Thus, when it comes to the impact of Covid-19 on the essential medicine laws under the Patents Act, the Indian Patent laws are self-sufficient and protect the interests of the general public.

When it comes to India’s role on a global platform, the argument for a global IP waiver in times of pandemics is an important argument that has been raised by India. Even though Indian laws may be self-sufficient, it may not be the case for all countries and thus it is necessary that companies and nations place the interests of the general public before their individual interests of obtaining patents and royalties arising from the use of such patents.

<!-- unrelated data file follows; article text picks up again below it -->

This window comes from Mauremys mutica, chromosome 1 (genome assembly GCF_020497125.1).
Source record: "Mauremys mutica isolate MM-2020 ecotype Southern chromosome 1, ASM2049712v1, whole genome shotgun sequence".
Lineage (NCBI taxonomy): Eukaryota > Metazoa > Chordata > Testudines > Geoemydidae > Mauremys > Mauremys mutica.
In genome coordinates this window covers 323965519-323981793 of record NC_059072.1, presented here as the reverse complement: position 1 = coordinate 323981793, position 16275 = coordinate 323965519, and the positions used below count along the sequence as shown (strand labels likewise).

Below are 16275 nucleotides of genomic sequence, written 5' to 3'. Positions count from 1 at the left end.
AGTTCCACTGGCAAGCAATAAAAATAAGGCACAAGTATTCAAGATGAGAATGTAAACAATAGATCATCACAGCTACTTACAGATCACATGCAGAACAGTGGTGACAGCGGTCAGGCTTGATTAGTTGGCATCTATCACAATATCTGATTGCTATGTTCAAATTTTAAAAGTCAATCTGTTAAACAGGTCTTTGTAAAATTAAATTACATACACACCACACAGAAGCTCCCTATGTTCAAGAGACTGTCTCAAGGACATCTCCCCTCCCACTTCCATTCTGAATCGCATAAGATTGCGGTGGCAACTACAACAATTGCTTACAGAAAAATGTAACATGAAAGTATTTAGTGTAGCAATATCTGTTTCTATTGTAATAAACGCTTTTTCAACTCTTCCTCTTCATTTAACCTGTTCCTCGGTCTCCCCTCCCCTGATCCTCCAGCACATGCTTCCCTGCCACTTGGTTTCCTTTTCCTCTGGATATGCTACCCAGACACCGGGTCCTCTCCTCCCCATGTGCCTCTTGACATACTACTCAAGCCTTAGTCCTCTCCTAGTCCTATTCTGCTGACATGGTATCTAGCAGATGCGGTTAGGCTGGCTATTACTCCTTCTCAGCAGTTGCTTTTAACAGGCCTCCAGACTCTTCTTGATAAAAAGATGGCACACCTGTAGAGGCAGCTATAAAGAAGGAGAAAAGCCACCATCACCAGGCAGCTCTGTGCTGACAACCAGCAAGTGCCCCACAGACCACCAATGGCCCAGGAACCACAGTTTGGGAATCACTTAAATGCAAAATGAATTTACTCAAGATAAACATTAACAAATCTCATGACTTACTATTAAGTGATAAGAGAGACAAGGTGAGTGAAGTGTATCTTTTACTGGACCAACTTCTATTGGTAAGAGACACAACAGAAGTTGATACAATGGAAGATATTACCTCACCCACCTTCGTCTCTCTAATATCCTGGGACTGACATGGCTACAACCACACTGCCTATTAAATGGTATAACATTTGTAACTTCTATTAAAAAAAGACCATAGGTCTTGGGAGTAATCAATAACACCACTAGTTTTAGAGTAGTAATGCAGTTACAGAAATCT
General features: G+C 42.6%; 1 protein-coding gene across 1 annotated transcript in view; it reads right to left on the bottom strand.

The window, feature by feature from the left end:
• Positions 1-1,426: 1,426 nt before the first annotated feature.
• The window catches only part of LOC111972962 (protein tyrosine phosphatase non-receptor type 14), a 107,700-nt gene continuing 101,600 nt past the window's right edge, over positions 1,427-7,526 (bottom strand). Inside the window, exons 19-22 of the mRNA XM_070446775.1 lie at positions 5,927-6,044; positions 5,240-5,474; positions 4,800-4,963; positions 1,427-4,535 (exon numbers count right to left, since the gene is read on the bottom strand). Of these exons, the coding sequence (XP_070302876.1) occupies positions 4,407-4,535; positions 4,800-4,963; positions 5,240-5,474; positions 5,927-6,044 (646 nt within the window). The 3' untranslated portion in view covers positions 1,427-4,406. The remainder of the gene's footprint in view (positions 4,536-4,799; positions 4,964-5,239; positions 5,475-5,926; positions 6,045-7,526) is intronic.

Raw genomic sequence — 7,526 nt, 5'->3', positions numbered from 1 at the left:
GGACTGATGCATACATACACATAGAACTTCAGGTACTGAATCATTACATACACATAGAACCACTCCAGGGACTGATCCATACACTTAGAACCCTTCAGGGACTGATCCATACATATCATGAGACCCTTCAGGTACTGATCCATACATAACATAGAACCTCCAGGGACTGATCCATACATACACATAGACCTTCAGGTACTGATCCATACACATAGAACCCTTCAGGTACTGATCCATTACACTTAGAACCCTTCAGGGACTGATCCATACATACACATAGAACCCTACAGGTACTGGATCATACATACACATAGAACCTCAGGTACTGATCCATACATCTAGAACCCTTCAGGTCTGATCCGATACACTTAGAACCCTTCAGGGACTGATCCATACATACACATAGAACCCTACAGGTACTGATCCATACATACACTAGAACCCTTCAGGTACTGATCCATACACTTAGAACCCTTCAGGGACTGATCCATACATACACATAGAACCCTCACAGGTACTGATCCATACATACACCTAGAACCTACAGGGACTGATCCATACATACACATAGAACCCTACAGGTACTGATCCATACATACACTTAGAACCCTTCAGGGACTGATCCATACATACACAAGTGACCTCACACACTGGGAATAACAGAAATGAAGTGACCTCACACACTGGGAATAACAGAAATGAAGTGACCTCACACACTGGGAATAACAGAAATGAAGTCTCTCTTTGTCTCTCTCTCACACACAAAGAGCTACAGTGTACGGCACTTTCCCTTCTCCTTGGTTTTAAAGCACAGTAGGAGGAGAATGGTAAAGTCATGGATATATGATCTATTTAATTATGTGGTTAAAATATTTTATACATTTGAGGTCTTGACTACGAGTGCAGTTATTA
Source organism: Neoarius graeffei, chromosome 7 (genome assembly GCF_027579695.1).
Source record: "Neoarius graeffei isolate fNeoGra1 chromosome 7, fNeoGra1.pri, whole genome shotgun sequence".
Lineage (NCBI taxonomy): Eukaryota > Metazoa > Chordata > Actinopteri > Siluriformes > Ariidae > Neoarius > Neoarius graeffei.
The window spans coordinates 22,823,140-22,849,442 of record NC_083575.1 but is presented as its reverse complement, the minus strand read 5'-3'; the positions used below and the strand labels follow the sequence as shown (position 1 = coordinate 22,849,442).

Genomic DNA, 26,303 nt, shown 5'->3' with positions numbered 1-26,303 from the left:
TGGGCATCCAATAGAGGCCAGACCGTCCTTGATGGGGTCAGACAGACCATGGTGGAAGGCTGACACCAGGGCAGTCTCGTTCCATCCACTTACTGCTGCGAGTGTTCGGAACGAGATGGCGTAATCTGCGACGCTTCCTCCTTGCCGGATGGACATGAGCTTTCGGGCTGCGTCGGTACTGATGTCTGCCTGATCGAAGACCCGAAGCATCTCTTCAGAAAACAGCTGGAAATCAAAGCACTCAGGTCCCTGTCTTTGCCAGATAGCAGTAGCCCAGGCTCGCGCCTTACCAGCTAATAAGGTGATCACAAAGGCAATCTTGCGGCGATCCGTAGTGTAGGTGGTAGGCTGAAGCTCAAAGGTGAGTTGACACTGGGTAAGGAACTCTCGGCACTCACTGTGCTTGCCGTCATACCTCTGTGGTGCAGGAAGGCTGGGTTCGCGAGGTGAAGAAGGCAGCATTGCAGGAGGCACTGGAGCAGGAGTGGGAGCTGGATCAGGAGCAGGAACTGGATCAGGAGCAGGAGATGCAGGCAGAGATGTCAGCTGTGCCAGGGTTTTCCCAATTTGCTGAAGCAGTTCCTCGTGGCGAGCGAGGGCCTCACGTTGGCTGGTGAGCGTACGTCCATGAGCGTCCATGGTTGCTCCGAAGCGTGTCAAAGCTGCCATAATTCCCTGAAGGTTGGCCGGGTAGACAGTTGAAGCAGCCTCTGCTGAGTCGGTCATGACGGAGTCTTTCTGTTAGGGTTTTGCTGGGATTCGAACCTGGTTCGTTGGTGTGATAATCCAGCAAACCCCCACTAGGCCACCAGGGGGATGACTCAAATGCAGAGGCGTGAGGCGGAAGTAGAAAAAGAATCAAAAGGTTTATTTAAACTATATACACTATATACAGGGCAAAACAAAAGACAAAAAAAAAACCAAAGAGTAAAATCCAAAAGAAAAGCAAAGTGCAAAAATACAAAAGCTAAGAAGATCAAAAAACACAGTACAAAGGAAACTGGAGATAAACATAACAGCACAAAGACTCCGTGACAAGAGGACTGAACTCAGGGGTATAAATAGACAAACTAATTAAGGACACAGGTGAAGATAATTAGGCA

Works Cited

Introduction to TRIPs Agreement, https://www.jpo.go.jp/e/news/kokusai/developing/training/textbook/document/index/TRIPs_Agreement.pdf. Accessed 2 July 2023.

“15 October 2020 Page: 1/13 Original: English 1 THE TRIPS AGREEMENT AND COVID-19 INFORMATION NOTE1 Key points • A full response.” World Trade Organization, 15 October 2020, https://www.wto.org/english/tratop_e/covid19_e/trips_report_e.pdf. Accessed 2 July 2023.

Sehgal, Diganth Raj. “Intellectual property and COVID-19 : lessons for the future.” iPleaders, 18 November 2021, https://blog.ipleaders.in/intellectual-property-and-covid-19-lessons-for-the-future/. Accessed 2 July 2023.

“WTO | intellectual property – overview of TRIPS Agreement.” World Trade Organization, https://www.wto.org/english/tratop_e/trips_e/intel2_e.htm. Accessed 2 July 2023.


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Written by- Meghana D